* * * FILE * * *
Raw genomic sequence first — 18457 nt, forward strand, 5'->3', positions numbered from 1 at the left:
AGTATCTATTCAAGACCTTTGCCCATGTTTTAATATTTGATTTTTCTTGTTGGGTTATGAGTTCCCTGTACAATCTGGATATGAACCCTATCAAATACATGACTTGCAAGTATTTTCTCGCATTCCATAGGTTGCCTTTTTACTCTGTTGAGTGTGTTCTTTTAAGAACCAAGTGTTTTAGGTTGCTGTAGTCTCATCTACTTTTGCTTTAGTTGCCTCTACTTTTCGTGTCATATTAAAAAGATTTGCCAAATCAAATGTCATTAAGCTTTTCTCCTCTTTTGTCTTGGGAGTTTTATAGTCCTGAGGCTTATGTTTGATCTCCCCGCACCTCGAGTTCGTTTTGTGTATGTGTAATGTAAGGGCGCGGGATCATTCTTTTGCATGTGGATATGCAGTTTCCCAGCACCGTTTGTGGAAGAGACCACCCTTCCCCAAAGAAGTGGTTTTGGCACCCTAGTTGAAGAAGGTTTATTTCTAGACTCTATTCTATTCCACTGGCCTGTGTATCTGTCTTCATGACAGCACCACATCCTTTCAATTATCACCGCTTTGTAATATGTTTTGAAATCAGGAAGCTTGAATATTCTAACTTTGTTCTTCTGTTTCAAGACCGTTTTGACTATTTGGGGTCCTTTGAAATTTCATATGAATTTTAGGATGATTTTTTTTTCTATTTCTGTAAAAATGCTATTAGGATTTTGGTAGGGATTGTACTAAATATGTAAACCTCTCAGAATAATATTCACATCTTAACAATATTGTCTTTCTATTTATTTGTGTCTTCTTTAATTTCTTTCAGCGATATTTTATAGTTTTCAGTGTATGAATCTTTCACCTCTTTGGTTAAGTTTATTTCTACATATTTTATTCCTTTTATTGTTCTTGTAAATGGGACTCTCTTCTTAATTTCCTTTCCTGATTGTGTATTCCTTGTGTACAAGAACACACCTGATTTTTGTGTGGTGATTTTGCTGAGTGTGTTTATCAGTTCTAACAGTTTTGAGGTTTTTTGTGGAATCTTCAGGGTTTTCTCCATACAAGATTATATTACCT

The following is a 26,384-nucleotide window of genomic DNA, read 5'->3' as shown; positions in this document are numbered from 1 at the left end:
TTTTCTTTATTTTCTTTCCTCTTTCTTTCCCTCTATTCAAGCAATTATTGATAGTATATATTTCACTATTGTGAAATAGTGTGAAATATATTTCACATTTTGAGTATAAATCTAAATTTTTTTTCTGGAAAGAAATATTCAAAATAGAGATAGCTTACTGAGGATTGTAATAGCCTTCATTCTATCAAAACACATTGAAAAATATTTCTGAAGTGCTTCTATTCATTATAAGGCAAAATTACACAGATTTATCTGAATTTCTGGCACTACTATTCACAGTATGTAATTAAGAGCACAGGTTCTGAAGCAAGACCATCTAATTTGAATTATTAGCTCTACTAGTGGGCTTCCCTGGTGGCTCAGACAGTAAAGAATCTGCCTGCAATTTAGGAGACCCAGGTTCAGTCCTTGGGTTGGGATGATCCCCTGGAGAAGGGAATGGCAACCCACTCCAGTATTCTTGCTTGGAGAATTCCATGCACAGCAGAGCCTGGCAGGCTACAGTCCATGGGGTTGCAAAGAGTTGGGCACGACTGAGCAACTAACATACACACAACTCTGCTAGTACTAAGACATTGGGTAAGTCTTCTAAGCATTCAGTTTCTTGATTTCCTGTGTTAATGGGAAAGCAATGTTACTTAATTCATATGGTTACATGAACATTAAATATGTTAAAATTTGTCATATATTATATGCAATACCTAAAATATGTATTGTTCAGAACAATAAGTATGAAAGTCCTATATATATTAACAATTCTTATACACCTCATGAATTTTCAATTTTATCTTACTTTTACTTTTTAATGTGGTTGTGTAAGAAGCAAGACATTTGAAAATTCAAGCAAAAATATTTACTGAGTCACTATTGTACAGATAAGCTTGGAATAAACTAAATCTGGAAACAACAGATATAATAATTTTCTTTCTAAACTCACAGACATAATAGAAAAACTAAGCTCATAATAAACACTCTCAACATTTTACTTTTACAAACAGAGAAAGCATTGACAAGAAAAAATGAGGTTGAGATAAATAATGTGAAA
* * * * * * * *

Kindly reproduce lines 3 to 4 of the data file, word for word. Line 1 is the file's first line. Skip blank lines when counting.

The following is a 26,384-nucleotide window of genomic DNA, read 5'->3' as shown; positions in this document are numbered from 1 at the left end:
TTTTCTTTATTTTCTTTCCTCTTTCTTTCCCTCTATTCAAGCAATTATTGATAGTATATATTTCACTATTGTGAAATAGTGTGAAATATATTTCACATTTTGAGTATAAATCTAAATTTTTTTTCTGGAAAGAAATATTCAAAATAGAGATAGCTTACTGAGGATTGTAATAGCCTTCATTCTATCAAAACACATTGAAAAATATTTCTGAAGTGCTTCTATTCATTATAAGGCAAAATTACACAGATTTATCTGAATTTCTGGCACTACTATTCACAGTATGTAATTAAGAGCACAGGTTCTGAAGCAAGACCATCTAATTTGAATTATTAGCTCTACTAGTGGGCTTCCCTGGTGGCTCAGACAGTAAAGAATCTGCCTGCAATTTAGGAGACCCAGGTTCAGTCCTTGGGTTGGGATGATCCCCTGGAGAAGGGAATGGCAACCCACTCCAGTATTCTTGCTTGGAGAATTCCATGCACAGCAGAGCCTGGCAGGCTACAGTCCATGGGGTTGCAAAGAGTTGGGCACGACTGAGCAACTAACATACACACAACTCTGCTAGTACTAAGACATTGGGTAAGTCTTCTAAGCATTCAGTTTCTTGATTTCCTGTGTTAATGGGAAAGCAATGTTACTTAATTCATATGGTTACATGAACATTAAATATGTTAAAATTTGTCATATATTATATGCAATACCTAAAATATGTATTGTTCAGAACAATAAGTATGAAAGTCCTATATATATTAACAATTCTTATACACCTCATGAATTTTCAATTTTATCTTACTTTTACTTTTTAATGTGGTTGTGTAAGAAGCAAGACATTTGAAAATTCAAGCAAAAATATTTACTGAGTCACTATTGTACAGATAAGCTTGGAATAAACTAAATCTGGAAACAACAGATATAATAATTTTCTTTCTAAACTCACAGACATAATAGAAAAACTAAGCTCATAATAAACACTCTCAACATTTTACTTTTACAAACAGAGAAAGCATTGACAAGAAAAAATGAGGTTGAGATAAATAATGTGAAA